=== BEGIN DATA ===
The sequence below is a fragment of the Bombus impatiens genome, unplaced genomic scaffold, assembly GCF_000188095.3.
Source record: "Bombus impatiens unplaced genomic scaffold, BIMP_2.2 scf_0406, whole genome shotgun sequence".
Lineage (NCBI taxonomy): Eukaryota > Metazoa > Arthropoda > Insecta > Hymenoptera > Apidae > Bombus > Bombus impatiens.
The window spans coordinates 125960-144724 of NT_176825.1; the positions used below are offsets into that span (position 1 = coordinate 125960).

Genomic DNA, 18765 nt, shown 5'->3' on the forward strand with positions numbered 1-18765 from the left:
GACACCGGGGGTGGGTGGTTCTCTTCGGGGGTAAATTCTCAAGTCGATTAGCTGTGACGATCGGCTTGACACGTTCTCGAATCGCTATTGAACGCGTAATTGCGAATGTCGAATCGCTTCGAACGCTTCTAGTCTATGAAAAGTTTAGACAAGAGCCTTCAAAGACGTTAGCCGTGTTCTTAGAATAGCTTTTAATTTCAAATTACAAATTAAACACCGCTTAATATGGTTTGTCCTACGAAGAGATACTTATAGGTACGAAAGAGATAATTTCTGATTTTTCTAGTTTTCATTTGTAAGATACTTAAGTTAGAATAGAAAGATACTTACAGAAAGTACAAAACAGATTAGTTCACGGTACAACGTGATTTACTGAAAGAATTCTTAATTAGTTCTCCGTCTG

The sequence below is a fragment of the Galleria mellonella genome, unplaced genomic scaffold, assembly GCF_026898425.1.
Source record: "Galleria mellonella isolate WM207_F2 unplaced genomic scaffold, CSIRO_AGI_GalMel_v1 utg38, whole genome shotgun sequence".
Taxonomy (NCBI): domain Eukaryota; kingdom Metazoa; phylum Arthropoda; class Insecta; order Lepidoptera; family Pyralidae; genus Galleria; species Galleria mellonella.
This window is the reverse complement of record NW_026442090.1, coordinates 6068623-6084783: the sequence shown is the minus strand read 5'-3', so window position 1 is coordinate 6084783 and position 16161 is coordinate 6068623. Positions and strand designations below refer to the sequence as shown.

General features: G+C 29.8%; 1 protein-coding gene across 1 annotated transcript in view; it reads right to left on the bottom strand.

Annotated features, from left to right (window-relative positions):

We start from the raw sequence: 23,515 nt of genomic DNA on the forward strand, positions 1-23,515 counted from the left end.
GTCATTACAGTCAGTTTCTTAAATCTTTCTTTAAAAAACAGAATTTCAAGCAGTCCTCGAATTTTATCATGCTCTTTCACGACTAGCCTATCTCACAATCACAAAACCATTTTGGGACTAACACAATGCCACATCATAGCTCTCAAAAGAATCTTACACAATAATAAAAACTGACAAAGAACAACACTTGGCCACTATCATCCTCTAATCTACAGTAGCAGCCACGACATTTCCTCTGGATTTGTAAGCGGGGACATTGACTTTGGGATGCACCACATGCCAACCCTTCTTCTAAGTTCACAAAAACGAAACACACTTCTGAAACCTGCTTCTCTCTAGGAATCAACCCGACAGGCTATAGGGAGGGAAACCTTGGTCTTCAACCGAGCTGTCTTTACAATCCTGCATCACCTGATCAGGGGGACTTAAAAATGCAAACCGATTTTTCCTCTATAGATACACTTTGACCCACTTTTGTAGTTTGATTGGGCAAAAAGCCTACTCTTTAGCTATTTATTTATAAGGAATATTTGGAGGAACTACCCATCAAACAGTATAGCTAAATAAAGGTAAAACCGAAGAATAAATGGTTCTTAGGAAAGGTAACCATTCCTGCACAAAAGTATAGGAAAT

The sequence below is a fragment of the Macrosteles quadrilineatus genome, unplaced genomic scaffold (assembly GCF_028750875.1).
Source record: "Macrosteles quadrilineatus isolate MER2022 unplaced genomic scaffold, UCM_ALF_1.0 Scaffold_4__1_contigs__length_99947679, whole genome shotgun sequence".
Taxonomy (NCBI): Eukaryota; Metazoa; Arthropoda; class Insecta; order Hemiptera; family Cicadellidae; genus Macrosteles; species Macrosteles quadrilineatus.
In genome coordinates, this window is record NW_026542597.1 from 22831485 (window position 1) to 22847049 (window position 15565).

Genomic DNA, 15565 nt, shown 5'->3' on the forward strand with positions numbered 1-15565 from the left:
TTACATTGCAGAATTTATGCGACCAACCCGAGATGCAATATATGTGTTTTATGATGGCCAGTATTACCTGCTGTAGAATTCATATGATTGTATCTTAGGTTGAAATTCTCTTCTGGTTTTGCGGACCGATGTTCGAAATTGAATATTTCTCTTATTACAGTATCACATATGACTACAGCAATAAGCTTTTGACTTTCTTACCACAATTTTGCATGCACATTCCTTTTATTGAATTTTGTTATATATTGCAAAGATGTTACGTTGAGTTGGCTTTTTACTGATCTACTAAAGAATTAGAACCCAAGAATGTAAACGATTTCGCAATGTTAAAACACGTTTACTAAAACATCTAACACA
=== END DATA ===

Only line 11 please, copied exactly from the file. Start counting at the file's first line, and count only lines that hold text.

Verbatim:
General features: G+C 29.8%; 1 protein-coding gene across 1 annotated transcript in view; it reads right to left on the bottom strand.